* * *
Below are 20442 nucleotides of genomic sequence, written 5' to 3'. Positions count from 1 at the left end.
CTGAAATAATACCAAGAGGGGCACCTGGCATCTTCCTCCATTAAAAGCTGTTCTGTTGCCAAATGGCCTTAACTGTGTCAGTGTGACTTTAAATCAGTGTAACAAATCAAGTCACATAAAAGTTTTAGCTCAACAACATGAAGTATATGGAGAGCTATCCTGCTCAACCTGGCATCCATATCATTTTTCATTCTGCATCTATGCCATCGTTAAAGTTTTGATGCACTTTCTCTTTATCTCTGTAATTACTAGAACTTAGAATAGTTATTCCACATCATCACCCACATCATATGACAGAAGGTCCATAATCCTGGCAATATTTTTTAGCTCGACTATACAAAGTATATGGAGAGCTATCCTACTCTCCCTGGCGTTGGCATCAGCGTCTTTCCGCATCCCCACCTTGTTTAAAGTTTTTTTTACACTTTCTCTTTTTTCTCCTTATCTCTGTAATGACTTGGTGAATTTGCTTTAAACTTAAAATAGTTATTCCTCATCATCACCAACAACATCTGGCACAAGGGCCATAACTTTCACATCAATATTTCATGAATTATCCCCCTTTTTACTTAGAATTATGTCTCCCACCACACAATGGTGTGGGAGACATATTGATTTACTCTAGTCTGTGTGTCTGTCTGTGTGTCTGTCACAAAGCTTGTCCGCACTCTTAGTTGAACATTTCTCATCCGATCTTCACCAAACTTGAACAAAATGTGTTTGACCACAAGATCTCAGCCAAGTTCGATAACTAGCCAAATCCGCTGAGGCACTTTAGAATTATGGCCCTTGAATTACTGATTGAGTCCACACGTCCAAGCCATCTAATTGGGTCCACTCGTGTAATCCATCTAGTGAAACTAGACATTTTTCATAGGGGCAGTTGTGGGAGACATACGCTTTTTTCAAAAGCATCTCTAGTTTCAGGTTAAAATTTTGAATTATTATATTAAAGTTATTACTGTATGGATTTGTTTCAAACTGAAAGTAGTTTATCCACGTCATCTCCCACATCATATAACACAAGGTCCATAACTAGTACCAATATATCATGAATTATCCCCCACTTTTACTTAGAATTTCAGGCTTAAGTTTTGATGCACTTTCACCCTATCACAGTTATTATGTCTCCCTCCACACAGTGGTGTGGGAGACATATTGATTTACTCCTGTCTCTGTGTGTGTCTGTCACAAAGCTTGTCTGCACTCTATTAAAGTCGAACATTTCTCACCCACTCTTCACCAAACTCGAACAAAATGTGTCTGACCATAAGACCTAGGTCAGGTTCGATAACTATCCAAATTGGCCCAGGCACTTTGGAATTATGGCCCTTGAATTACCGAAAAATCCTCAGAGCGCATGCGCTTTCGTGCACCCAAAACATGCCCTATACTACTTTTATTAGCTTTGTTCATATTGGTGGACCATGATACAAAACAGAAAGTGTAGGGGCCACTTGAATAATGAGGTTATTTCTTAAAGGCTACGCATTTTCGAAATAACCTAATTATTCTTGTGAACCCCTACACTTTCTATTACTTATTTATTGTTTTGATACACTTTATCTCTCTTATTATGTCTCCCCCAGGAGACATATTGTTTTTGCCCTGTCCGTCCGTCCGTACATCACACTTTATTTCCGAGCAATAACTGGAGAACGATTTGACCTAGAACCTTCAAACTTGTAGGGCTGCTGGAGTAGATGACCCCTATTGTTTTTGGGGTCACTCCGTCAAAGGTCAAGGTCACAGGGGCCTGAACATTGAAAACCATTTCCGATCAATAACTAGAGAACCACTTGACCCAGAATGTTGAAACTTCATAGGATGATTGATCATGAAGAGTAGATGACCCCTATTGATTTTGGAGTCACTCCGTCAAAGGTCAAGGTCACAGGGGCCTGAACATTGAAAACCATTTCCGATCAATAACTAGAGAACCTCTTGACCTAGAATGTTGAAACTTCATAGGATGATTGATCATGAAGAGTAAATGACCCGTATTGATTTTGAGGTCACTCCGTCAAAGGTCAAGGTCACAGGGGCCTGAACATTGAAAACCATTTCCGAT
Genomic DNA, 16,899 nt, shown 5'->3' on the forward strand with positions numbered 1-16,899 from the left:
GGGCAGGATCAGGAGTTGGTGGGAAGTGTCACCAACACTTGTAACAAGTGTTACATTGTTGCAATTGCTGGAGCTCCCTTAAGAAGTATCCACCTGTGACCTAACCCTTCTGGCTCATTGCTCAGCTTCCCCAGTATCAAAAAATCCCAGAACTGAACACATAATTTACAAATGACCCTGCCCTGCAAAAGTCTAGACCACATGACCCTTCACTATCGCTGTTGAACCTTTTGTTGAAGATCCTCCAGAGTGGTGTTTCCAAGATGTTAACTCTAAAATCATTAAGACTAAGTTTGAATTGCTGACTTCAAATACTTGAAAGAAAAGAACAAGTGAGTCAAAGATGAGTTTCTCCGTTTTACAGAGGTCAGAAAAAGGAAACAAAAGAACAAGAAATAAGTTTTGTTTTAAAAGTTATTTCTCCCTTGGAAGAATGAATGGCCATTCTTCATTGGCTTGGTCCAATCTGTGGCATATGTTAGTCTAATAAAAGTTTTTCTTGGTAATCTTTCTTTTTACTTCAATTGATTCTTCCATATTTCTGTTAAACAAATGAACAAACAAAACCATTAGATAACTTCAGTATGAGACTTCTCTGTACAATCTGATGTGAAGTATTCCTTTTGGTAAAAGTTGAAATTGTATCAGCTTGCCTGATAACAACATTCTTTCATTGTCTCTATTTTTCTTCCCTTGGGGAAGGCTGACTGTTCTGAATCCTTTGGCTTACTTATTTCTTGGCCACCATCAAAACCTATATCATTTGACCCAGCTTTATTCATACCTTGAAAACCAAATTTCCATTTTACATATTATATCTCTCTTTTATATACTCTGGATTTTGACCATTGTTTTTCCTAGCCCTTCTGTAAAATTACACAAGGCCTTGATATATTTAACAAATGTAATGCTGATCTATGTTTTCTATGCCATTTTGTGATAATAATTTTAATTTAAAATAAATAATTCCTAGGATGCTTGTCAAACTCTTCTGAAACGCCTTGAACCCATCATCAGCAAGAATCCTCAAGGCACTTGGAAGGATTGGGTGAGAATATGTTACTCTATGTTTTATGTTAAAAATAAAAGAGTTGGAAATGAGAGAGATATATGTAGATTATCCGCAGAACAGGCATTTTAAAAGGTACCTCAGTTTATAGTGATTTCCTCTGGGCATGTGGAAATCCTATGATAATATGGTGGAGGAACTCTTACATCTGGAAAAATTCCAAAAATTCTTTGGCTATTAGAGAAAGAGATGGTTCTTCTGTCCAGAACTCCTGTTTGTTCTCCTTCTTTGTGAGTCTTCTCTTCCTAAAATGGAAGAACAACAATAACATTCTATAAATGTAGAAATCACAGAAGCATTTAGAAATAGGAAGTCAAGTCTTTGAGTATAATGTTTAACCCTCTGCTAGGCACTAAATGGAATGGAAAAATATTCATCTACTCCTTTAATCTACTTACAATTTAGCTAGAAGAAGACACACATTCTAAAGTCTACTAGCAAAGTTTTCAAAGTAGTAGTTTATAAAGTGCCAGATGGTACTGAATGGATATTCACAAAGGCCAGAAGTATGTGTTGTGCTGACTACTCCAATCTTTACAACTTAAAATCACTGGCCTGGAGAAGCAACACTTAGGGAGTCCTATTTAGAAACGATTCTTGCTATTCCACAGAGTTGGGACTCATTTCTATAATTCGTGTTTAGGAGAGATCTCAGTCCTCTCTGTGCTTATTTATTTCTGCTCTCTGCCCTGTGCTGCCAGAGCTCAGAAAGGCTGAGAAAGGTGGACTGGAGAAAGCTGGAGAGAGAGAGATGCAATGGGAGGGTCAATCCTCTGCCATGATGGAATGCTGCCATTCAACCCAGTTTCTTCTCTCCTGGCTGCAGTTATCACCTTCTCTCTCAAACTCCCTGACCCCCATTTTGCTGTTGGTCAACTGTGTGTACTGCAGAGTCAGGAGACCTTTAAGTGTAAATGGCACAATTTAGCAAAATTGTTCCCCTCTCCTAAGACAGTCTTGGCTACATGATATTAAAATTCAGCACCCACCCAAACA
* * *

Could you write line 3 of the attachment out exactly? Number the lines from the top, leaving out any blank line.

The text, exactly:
Genomic DNA, 16,899 nt, shown 5'->3' on the forward strand with positions numbered 1-16,899 from the left: